What is the Difference Between EMV Cards and Magnetic Strip Cards?
The magnetic strip credit card has been the standard for decades, but now, a new credit card standard is taking over markets around the globe. This standard is the EMV-chip card, which has the main benefit of offering increased security during transactions. In this article, we’re going to take a look at the differences between these two standards.
The EMV transaction
EMV-cards allow customers to choose between two types of transactions: contact and contactless. A contact transaction is similar to the regular transaction of the magnetic strip card, with the main difference being that the card must remain inside the payment terminal for the entire duration of the transaction.
Contactless transactions on the other hand works by lightly tapping the card to a payment terminal which supports this type of transaction. Previous iterations of contactless cards used RFID, which stands for radio frequency identification, while EMV transactions use NFC, which is near field communication. The NFC can store more data than the RFID, making it harder to create a forgery of an EMV card.
How does an EMV Transaction work?
The magnetic strip transaction uses a swipe-and-sign system, which is highly susceptible to frauds or data breaches. The EMV card on the other hand can use either a PIN or a signature. With a contact card, you will have to insert the card into the terminal, enter the amount of the transaction, and then, if a PIN is required, the customer enters it, and the transaction is complete. A receipt will be printed, and you may remove the card at that time. The process is similar with a contactless card, with the main difference being that the card is not inserted into the payment terminal.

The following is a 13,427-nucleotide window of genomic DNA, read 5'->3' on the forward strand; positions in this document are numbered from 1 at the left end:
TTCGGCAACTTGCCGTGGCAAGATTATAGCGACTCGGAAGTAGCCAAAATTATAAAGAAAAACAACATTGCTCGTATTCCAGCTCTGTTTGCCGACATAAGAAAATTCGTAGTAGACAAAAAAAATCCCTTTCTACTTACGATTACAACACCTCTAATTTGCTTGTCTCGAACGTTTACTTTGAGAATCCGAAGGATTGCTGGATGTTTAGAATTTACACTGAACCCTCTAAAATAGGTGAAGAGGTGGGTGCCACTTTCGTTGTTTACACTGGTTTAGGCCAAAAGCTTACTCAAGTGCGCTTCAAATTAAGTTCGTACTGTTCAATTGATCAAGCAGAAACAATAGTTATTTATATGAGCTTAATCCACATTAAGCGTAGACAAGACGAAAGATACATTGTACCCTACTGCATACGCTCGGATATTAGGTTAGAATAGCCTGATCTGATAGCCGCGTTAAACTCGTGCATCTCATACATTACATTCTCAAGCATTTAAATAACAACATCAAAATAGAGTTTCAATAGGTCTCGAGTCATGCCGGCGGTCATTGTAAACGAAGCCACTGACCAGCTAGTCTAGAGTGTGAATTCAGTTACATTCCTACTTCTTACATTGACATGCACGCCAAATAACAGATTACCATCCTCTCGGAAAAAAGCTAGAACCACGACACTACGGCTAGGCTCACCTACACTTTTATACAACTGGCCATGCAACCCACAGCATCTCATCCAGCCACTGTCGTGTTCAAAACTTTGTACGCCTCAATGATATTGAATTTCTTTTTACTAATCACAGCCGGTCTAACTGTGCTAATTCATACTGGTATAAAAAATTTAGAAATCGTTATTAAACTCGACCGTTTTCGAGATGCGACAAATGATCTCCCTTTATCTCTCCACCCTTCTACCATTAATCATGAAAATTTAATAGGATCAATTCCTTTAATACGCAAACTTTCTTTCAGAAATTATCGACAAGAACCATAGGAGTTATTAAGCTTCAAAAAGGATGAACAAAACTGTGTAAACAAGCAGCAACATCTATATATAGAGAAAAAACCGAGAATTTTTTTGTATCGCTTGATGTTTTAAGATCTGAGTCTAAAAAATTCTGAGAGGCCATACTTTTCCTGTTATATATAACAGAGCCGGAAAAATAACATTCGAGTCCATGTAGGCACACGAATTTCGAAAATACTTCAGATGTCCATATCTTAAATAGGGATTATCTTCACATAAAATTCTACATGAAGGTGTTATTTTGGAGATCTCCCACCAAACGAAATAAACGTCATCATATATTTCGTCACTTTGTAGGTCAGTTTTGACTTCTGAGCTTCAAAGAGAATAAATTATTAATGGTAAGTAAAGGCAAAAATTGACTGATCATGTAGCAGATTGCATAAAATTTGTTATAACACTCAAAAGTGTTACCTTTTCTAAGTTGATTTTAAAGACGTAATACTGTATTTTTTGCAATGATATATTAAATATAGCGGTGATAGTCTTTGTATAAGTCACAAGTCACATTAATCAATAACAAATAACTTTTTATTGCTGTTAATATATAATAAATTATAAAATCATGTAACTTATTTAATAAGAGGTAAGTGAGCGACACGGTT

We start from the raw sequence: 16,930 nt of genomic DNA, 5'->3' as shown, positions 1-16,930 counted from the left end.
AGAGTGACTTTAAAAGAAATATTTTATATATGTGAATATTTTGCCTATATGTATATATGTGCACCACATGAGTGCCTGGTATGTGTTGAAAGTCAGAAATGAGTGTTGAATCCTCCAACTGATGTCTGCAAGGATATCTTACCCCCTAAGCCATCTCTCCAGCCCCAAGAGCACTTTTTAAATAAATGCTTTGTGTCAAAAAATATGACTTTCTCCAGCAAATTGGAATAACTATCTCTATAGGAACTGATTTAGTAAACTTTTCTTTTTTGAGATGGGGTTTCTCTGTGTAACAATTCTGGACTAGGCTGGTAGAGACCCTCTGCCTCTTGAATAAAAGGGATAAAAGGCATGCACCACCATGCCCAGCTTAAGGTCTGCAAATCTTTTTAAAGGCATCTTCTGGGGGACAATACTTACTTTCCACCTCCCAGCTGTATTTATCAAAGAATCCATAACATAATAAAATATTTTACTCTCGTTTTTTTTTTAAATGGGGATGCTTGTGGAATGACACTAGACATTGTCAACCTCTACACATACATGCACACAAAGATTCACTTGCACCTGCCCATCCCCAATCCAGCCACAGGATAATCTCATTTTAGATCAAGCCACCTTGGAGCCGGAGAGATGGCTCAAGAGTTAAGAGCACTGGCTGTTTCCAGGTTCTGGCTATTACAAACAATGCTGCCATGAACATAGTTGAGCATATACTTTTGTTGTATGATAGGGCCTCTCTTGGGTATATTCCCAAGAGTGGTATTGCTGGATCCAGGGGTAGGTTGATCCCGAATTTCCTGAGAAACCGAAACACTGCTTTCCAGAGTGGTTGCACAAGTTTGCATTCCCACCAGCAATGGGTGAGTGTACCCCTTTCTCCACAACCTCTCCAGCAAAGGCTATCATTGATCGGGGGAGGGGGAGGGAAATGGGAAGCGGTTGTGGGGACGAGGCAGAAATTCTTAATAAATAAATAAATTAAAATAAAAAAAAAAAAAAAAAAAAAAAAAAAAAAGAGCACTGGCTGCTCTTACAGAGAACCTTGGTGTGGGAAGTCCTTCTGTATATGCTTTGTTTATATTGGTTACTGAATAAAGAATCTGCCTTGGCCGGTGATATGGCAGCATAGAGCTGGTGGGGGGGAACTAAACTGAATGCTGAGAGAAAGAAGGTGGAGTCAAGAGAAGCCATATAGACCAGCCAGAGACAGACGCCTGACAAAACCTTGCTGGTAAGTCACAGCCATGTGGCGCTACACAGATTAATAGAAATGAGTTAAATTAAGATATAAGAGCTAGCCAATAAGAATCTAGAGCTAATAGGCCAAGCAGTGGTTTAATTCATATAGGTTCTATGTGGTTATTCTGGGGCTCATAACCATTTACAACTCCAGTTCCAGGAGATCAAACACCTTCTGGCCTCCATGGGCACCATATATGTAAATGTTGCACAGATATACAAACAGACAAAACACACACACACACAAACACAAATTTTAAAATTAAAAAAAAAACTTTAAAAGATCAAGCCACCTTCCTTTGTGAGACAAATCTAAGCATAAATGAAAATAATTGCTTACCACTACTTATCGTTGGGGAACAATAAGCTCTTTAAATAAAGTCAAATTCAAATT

Why is the EMV card more secure?
Due to the chip’s ability to hold more data, the approval and transfer processes are more complex. The card will exchange data with the payment terminal and create a custom transaction requests, which contains information from both the terminal and the card. With the request formed, the terminal will decide on one of three options: send the request to the credit card issuer in order to approve the transaction, approve the transaction without sending the request for approval, or decline the transaction.
The request is sent as a cryptogram through the payment network, and this cryptogram carries a digital signature based on the data found on the card. This cryptogram is authenticated by the issuer, and if the transaction is approved, it is send back to the terminal and the process is complete. All that’s left is for the funds to be transferred into the vendor’s merchant account.
To conclude, the main difference between the two standards is security. The EMV chip is likely to completely replace the magnetic strip in the near future, since it is simply better in nearly all regards.
For more information on the difference between swipe cards and chip cards, or to open a merchant account, please call (888) 924-2743 or go to Charge.com.